Diatomaceous earth is used by gardeners to protect plants from insects. An all-natural product, it can be used in organic gardens and is viewed as a good alternative to chemical insecticides.
Diatomaceous earth is made up of diatoms, the tiny fossilized shells of ancient water plants. These shells formed chalk-like deposits that contain minerals including silicon, calcium, sodium, and iron. The mined substance is ground up to produce a white powder that looks a lot like talcum.
Diatomaceous earth is useful for controlling insects that could harm garden plants. Its tiny particles have extremely sharp edges that cut through insects. The insects can die from the cuts (and subsequent dehydration) or from the shards entering their bodies and absorbing fluids, according to Gardening IQ.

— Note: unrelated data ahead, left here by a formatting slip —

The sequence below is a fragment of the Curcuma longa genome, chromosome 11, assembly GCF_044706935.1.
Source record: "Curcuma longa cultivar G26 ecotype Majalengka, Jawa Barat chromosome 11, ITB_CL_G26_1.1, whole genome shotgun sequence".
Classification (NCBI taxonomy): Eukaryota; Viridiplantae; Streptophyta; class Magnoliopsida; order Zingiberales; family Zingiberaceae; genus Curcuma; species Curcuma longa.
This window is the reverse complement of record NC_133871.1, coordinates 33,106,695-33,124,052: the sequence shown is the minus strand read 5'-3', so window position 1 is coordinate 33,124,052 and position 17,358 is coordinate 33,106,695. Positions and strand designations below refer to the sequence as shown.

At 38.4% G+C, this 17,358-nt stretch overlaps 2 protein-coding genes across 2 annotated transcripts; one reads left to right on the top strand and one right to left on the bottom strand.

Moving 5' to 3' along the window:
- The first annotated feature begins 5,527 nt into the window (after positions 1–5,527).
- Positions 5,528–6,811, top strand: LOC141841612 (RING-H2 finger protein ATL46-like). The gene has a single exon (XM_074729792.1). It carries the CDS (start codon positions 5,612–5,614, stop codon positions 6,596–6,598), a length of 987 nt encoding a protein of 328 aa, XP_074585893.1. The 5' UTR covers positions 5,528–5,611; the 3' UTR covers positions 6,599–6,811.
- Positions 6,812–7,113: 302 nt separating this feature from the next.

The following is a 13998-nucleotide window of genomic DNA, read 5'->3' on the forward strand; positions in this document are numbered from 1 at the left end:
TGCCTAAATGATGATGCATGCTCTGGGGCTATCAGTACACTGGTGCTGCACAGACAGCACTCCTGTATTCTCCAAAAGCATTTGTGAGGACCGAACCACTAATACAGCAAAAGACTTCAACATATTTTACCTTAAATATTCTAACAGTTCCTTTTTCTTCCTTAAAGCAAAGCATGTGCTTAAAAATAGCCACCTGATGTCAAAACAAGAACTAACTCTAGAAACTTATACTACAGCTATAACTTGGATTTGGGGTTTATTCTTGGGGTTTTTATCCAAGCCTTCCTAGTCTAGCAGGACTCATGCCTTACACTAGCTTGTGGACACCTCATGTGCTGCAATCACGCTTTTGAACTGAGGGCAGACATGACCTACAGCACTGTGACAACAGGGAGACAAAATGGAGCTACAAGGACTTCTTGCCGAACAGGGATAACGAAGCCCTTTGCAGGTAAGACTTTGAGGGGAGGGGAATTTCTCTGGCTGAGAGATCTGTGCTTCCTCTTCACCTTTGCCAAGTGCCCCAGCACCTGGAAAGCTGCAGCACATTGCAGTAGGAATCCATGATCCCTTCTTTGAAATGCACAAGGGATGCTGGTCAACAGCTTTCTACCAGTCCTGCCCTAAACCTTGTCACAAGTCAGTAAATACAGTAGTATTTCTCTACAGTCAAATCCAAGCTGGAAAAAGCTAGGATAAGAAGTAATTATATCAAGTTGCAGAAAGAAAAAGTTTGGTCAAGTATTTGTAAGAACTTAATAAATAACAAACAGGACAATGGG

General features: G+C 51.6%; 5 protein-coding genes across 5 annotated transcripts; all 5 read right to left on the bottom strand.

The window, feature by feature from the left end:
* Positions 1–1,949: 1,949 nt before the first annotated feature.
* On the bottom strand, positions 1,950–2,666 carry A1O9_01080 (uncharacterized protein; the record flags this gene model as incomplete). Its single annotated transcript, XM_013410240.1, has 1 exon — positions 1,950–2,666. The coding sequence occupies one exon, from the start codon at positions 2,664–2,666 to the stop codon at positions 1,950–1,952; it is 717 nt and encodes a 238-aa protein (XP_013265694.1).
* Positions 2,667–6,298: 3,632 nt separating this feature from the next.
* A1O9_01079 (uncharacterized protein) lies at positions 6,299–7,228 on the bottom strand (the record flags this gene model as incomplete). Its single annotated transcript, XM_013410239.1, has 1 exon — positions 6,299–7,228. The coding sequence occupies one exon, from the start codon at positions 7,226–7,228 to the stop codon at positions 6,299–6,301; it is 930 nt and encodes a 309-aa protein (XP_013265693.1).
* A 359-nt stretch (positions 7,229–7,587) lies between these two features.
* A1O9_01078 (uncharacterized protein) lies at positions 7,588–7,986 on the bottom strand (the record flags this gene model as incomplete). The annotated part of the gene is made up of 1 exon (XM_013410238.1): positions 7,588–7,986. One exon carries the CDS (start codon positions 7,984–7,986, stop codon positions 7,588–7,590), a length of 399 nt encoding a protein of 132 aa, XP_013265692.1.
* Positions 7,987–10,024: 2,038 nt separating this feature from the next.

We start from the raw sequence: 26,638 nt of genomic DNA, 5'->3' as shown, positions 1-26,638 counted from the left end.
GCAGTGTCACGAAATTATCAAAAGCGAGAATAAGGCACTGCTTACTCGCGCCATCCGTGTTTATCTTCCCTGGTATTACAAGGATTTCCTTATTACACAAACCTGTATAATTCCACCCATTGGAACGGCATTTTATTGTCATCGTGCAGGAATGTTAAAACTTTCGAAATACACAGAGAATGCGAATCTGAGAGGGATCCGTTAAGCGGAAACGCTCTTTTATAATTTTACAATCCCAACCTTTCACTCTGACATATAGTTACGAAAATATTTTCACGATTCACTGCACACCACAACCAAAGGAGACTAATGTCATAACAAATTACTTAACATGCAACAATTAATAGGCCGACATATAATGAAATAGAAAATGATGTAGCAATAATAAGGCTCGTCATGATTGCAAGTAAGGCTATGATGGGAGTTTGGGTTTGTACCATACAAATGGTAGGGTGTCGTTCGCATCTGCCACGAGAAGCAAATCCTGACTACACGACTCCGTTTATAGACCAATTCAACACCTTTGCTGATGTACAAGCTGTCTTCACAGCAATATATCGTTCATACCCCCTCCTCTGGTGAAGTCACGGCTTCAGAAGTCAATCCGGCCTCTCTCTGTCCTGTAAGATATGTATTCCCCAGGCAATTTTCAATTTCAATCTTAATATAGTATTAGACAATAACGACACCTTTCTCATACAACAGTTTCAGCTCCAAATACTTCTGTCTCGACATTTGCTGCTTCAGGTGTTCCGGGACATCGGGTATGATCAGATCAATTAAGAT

Kinds of Insects
Gardening stores recommend diatomaceous earth for controlling ants, thrips, mites, cockroaches, slugs, snails, and aphids.
Human, Animals, and Plants
Although diatomaceous earth is deadly to many insects, it's harmless to the touch and taste of humans and animals, and does not harm plants. Even animals licking the powder off their coats won't be harmed. However, you should wear a dust mask when working with diatomaceous earth, because until the powder has settled it can irritate mucus membranes.
Because it is harmless to humans and animals, diatomaceous earth is also used to control insects in homes and yards as well as gardens. It has also been recommended as a way to help protect pets from fleas and ticks.
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- Diatomaceous Earth Side Effects
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